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Crooks and Liars is a liberal / progressive news blog focusing on political events and the news coverage of them, founded by John Amato.[1] Karoli Kuns is the managing editor. Along with John Amato, frequent contributors include Susan Madrak, Nicole Belle, Logan Murphy, Mike Finnigan, David Neiwert, SilentPatriot, Fran Langum[2][3] Nonny Mouse,[4] Kenneth Quinnell,[5] and Howie Klein.

Crooks and Liars
Type of site
News blog
Available inEnglish
Created byJohn Amato
EditorJohn Amato
Websitecrooksandliars.com
CommercialYes
LaunchedAugust 2004; 15 years ago (2004-08)

The blog first appeared on the Internet in August 2004. It was one of the first political blogs to feature vlogs (video blogs) causing Amato to be referred to as "The Vlogfather".[citation needed]. The site contains an audio and video archive of various political events, television, and radio shows. Originally it only retransmitted audio and video of these events; however, in late 2005 it began to cover breaking news stories and distribute their own original audio interviews.

Along with a variety of clips from television news media, the site frequently features clips from cable programs such as The Daily Show with Jon Stewart, The Colbert Report, Hardball with Chris Matthews, The Rachel Maddow Show (TV series), and Countdown with Keith Olbermann.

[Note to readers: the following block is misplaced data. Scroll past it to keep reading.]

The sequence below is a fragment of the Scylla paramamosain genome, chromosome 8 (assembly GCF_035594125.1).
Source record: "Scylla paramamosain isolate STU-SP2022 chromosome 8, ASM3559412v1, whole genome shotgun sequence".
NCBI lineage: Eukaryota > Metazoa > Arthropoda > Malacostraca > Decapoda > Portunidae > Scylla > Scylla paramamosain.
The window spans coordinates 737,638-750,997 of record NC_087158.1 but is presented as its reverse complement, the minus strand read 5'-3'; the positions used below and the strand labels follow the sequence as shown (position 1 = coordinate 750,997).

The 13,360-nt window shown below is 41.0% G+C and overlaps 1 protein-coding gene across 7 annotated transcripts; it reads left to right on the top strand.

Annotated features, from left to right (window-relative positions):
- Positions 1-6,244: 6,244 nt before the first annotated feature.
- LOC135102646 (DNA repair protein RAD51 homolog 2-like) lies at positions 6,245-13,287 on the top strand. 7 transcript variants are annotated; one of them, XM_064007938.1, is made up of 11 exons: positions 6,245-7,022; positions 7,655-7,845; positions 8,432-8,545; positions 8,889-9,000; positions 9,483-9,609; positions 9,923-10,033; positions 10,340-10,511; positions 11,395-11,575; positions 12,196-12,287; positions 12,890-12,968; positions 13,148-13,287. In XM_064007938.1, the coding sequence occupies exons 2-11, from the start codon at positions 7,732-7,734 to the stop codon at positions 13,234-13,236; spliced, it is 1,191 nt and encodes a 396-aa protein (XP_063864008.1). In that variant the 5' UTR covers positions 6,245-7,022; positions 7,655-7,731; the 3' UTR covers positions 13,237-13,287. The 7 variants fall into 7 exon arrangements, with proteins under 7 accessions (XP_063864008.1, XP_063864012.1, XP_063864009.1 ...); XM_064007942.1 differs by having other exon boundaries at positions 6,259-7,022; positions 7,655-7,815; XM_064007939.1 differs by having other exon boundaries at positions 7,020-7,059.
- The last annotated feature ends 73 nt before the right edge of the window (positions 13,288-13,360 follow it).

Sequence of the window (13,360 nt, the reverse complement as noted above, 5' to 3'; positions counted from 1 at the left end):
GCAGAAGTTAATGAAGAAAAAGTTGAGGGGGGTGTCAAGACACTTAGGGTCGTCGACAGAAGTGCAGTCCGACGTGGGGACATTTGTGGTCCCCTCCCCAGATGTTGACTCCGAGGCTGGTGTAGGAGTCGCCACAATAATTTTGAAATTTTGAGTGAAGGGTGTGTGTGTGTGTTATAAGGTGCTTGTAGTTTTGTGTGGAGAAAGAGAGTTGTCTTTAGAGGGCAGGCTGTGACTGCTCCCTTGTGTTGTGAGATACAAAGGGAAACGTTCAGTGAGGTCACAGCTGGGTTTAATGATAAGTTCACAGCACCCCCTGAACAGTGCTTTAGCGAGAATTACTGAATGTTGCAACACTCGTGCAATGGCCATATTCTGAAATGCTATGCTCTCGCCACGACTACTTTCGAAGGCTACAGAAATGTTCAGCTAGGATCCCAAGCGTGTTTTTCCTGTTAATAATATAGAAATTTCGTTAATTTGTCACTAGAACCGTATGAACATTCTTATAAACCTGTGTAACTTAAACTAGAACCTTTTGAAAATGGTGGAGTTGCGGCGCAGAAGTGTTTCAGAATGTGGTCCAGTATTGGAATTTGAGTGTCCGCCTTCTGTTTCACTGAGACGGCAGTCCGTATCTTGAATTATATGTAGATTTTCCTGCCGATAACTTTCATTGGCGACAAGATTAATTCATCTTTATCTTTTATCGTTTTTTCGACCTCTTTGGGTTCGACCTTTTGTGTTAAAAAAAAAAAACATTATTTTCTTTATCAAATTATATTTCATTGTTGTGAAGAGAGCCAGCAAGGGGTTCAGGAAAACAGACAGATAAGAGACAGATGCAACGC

Crooks and Liars received the "Best Video Blog" award at the Weblog Awards in 2006,[6] and a "Best Weblog About Politics" at the 2008 Weblog Awards.[7]

Time magazine listed Crooks and Liars as one of the 25 Best Blogs of 2009.[8]

Crooks and Liars was described as an "Immensely popular political blog"[9]:174[10] by The Huffington Post Complete Guide to Blogging.

ReferencesEdit

  1. ^ "The World's 50 Most Powerful Blogs". The Observer (England). March 9, 2008. p. 34.
  2. ^ Bluegal aka Fran's blog. Crooks and Liars. January 30, 2012
  3. ^ "Blue Gal". bgalrstate.blogspot.com.
  4. ^ "nonny mouse's Latest Posts - Crooks and Liars". crooksandliars.com.
  5. ^ Kenneth Quinnell's blog Crooks and Liars.
  6. ^ 2006 Weblog Awards Results. Archived 2008-05-13 at the Wayback Machine Retrieved May 20, 2007
  7. ^ 2008 Weblog Awards Results. Retrieved March 11, 2008
  8. ^ McNichol, Tom. (February 18, 2009) 25 Best Blogs of 2009. Retrieved August 24, 2014.
  9. ^ The editors of the Huffington Post; Huffington, Arianna (introduction) (2008). The Huffington Post complete guide to blogging (1st paperback ed.). Simon & Schuster. ISBN 9781439105009.
  10. ^ 'this immensely popular political blog uses a heavy dose of video clips to expose the unending stream of "spin" deployed by politicians and TV talking heads' (Huffington Post Complete Guide to Blogging, p. 174).

External linksEdit